There were also concerns about the deterioration of the global environment. Bernard Lown’s creativity produced the IPPNW “triangle” – a model focusing on nuclear weapons which showed the three-way interdependence of disarmament, development and the environment. The triangle showed that refusal to abandon spending on nuclear weapons prevented nuclear states from participating effectively in development, and that their nuclear weapons industries secretly caused untold damage to the environment. Nuclear disarmament was seen as a path, not only away from a nuclear holocaust, but also towards global justice and ecological survival.

In 1988, IPPNW worked with the Institute for Energy and Environmental Research and established a commission to study the health and environmental effects of nuclear weapons production, testing and deployment. This collaboration produced three


influential books: Radioactive Heaven and Earth, Plutonium: Deadly Gold, and Nuclear Wastelands.

World Court Project

IPPNW actively participated in the World Court Project, the brain-child of Harold Evans, a New Zealand lawyer and magistrate, who persistently advocated seeking a legal opinion from the International Court of Justice (or the World Court) on the legality of the use or threat of use of nuclear weapons. He was supported by the International Association of Lawyers Against Nuclear Arms (IALANA) and the International Peace Bureau (IPB).

At the 1991 Tenth Anniversary World Congress in Stockholm, Eric Geiringer, a member of the New Zealand affiliate, sought and received the support of IPPNW to proceed with the initiative, but it was a few years before it was finally considered by the ICJ, which gave its Advisory Opinion in 1996.

The ICJ unanimously concluded: “There exists an obligation to pursue in good faith and bring to a conclusion negotiations leading to disarmament in all its aspects under strict and international control.”

Eleven years after the advisory opinion, the nuclear weapon states have not pursued in good faith the elimination of their nuclear arsenals. There is widespread concern that the nuclear weapon states should do more to show good faith in fulfilling their legal obligation to comply with Article VI of the NPT and the thirteen Practical Steps contained in the Final Document of the 2000 NPT Review Conference.

IPPNW, IALANA and IPB are now initiating a move to revitalize the legal process. A World Court Coalition has been formed and is preparing a resolution for the UN General Assembly to request further advice from the ICJ on whether the nuclear weapon states are complying with their “good faith” obligation.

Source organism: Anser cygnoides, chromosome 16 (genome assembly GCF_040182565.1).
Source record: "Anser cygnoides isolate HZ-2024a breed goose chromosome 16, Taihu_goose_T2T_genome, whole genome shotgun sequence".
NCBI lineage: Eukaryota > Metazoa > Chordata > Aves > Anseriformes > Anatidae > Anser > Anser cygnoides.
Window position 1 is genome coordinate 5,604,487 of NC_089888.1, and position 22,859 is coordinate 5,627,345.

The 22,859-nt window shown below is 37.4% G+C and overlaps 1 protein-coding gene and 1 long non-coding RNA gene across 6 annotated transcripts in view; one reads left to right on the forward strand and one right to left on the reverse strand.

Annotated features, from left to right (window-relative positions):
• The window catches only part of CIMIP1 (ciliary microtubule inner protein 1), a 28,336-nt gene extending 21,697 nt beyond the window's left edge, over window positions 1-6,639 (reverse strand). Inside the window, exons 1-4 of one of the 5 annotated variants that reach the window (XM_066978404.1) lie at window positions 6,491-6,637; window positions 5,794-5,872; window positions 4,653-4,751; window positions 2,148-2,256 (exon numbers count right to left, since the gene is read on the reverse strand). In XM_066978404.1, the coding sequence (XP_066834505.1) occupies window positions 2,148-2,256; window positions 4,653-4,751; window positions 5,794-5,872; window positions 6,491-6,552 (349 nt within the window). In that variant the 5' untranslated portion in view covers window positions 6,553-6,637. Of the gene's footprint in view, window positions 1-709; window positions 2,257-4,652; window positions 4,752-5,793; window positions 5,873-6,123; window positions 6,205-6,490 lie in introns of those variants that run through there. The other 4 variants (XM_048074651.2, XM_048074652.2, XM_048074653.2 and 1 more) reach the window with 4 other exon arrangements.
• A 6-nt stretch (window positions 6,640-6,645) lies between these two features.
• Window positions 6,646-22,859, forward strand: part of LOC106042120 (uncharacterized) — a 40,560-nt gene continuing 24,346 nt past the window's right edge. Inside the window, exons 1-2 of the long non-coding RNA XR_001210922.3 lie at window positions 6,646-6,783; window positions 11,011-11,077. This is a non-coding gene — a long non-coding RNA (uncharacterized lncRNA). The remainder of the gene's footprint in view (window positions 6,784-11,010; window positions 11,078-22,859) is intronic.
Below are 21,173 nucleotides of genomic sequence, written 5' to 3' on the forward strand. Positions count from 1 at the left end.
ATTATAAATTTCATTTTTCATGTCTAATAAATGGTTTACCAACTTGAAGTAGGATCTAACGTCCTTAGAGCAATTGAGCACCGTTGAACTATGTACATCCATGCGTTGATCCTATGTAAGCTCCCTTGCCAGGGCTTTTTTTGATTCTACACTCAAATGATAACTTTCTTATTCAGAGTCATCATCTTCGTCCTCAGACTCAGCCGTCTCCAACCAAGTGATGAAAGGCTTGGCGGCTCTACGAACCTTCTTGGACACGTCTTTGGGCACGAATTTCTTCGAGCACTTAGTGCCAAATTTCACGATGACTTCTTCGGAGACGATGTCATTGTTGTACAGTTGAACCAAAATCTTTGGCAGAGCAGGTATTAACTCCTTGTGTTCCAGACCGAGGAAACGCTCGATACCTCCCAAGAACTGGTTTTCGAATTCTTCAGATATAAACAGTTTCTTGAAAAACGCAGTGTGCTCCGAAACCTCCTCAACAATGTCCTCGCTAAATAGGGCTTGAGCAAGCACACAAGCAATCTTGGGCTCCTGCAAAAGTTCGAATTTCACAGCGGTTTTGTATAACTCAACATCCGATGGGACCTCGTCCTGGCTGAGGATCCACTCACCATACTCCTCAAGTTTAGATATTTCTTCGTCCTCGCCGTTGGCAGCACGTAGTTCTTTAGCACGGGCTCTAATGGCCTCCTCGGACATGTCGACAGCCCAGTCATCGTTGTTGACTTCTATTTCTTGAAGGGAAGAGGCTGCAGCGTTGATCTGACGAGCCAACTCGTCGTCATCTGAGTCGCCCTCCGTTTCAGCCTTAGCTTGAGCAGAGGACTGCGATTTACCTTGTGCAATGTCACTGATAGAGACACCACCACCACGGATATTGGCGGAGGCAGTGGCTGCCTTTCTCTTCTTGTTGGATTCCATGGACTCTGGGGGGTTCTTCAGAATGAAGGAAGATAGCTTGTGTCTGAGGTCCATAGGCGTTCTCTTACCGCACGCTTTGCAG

The threat of nuclear war

Climate change and nuclear war are the two most dangerous challenges to human and planetary survival. The effects of climate change are now sufficiently visible and palpable to persuade governments of the urgent need to reduce greenhouse gases. The threat of nuclear war, however, has not raised the same fears or roused our instinct of self-preservation, despite the existence of 27,000 nuclear weapons in a world that still resorts to war. The fear of Armageddon, most palpable in the 1980s, has receded and been replaced by complacency and a superficial understanding of the true nature of nuclear weapons.

The unique destructiveness of nuclear weapons places them in a category of their own, beyond chemical and biological weapons. Thermonuclear weaponry has the potential to render human habitat permanently radioactive and uninhabitable. The most immoral, the


most inhumane, the most illegal weapons of war, nuclear weapons incinerate, vaporise and annihilate indiscriminately. The principles of preventive medicine dictate that the

most effective approach to the nuclear threat is to prevent nuclear war by abolishing nuclear weapons.

The threat of nuclear war will prevail as long as states possess nuclear weapons and brandish them for security. As the Canberra Commission on the Elimination of Nuclear Weapons declared: “The proposition that nuclear weapons can be retained in perpetuity and never used, accidentally or by design, defies credibility. The only complete defence is the elimination of nuclear weapons and assurance that they will never be produced again.”

When the Cold War ended, the world squandered a great opportunity to reap a ‘peace dividend’ and increase the momentum of the bilateral Strategic Arms Reduction Treaty (START) agreements to reach the goal of zero nuclear weapons. Instead, START has effectively been replaced by the 2002 Strategic Offensive Reduction Treaty (or Moscow Treaty), which does not embrace the disarmament principles of verification, irreversibility and transparency.